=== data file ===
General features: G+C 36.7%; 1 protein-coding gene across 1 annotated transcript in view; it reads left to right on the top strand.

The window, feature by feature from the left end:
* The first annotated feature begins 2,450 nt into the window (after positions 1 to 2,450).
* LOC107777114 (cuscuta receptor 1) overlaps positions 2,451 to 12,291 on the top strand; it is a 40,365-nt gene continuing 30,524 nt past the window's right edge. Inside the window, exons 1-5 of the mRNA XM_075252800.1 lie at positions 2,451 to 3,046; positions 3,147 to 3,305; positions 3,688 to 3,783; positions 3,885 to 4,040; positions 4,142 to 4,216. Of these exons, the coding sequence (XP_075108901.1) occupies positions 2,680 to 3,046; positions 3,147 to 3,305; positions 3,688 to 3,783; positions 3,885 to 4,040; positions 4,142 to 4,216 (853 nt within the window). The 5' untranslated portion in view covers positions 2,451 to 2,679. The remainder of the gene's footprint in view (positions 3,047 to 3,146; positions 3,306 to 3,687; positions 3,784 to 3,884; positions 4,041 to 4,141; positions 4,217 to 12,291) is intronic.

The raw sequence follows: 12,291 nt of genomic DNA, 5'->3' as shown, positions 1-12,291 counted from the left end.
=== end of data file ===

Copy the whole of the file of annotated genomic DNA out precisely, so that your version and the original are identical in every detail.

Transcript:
General features: G+C 36.7%; 1 protein-coding gene across 1 annotated transcript in view; it reads left to right on the top strand.

The window, feature by feature from the left end:
* The first annotated feature begins 2,450 nt into the window (after positions 1 to 2,450).
* LOC107777114 (cuscuta receptor 1) overlaps positions 2,451 to 12,291 on the top strand; it is a 40,365-nt gene continuing 30,524 nt past the window's right edge. Inside the window, exons 1-5 of the mRNA XM_075252800.1 lie at positions 2,451 to 3,046; positions 3,147 to 3,305; positions 3,688 to 3,783; positions 3,885 to 4,040; positions 4,142 to 4,216. Of these exons, the coding sequence (XP_075108901.1) occupies positions 2,680 to 3,046; positions 3,147 to 3,305; positions 3,688 to 3,783; positions 3,885 to 4,040; positions 4,142 to 4,216 (853 nt within the window). The 5' untranslated portion in view covers positions 2,451 to 2,679. The remainder of the gene's footprint in view (positions 3,047 to 3,146; positions 3,306 to 3,687; positions 3,784 to 3,884; positions 4,041 to 4,141; positions 4,217 to 12,291) is intronic.

The raw sequence follows: 12,291 nt of genomic DNA, 5'->3' as shown, positions 1-12,291 counted from the left end.